Hey! I have epilepsy. Sometimes, so do my characters.

One day I was hanging out in the hallway of the middle school with some other moms, waiting for all the sports practices to be over so we could shuttle our kids home.

These two other moms standing next to me were talking about diets and diabetes. They were both on Weight Watchers. One mom has lost tons of weight. The moms talked about the effect of weight on piercing private places and all this incredibly personal stuff.

Then they started talking about sugar and sugar substitutes (Splenda and aspartame).

One mom goes, “That aspartame. I stay away from that stuff. It makes the back of my throat feel funny. I think it does something to rats.”

So I say, “Aspartame gives me seizures.”

And I add, “So does coffee.”

I swear both their mouths dropped open and they both actually stopped talking, which was a big deal, because they NEVER stop talking. I love them. I love their talking, but yeah . . . they are super good at it.

And when their mouths dropped open, I realized: You can talk about your diabetes, your husband’s joy stick, your own special piercings, your kids’ bed wetting, but you can’t talk about epilepsy.

And, this just totally sucks.

Because, I’m someone who is really, really lucky. I know what makes me have seizures so I avoid those things (Truth Alert: It does suck to give up beautiful caffinated coffee and gum), but other people aren’t lucky at all.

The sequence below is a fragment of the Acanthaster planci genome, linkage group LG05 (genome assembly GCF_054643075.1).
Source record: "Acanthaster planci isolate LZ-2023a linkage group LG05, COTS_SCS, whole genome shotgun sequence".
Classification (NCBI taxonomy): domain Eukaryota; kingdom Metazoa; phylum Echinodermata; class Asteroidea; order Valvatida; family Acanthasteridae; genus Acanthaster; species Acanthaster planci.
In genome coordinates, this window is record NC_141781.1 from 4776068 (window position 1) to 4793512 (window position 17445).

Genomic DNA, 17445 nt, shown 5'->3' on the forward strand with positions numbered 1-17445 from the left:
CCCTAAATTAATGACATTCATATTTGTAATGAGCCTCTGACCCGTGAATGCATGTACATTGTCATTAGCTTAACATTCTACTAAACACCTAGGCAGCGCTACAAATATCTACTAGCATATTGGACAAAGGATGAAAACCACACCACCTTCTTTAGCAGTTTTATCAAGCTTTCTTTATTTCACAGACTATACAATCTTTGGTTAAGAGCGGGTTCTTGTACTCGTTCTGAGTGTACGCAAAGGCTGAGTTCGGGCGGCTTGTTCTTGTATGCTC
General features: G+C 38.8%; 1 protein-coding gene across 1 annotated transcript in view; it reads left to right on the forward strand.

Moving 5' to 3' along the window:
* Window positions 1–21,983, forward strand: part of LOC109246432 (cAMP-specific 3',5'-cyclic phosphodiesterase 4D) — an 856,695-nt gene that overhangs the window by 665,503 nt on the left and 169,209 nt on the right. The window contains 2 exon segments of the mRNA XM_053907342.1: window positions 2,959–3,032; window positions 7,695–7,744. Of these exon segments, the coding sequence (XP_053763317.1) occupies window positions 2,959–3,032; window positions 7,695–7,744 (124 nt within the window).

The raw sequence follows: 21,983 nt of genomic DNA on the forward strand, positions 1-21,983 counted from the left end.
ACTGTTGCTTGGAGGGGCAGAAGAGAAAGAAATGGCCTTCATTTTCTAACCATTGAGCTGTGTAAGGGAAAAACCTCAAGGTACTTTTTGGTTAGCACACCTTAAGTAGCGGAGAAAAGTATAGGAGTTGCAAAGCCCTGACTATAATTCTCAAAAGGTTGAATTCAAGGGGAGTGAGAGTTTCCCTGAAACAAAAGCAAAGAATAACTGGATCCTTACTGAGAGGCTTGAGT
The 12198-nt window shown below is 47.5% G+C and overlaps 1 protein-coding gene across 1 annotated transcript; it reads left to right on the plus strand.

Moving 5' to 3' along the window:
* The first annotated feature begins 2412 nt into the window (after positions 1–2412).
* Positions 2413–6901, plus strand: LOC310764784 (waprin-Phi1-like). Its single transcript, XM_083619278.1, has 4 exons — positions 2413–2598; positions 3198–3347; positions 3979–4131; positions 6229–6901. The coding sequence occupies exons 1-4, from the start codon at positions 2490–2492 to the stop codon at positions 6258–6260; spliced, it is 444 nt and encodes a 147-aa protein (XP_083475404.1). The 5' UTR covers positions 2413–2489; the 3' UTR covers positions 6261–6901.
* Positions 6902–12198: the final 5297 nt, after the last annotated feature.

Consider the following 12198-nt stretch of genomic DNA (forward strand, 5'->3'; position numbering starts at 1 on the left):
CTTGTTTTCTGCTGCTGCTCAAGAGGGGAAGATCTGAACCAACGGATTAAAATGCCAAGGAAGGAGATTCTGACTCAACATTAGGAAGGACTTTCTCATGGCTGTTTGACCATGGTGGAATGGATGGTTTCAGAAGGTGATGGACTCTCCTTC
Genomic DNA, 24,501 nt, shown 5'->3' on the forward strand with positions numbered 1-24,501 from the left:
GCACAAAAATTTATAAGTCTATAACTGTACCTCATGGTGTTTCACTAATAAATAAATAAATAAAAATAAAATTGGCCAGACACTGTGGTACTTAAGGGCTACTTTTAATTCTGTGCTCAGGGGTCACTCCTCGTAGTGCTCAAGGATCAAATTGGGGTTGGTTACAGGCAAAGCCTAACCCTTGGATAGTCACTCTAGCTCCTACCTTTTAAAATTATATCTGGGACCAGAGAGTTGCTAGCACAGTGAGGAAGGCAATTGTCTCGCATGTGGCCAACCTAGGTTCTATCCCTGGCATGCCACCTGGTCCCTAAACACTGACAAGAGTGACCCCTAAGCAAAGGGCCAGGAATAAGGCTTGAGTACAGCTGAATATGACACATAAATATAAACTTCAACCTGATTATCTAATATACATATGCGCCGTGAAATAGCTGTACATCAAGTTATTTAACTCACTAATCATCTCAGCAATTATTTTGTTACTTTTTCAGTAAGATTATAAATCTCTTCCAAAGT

About one person in every 26 will have epilepsy at some point in his/her life. And they don’t always have the choice of disclosure, and they just have the stigma.

So? What does this have to do with writing?

Lately, I’ve been thinking about the choices I made with Belle, the protagonist of Tips on Having a Gay (ex) Boyfriend. I made her a folk singer for important reasons. I also gave her seizures, the same kind of seizures I have, caused by the same thing.


Her epilepsy is not a part of the plot. It’s not a part of the character development. But it’s there.

And, no matter how bad my book is, or how good, or if anyone buys it, or doesn’t, or awards it won, I am really, really glad I made that choice for Belle.

Choices are important in our lives and in our books. It’s the choices we make that inform the people we are, and also inform the characters we right. That’s pretty cool.

Like Sparty says, choose to grow, be broad, celebrate your next choices, listen to some awesome tunes. Be the person, the writer, the character you want to be. No matter what stigmas hold you back. You’ve got this.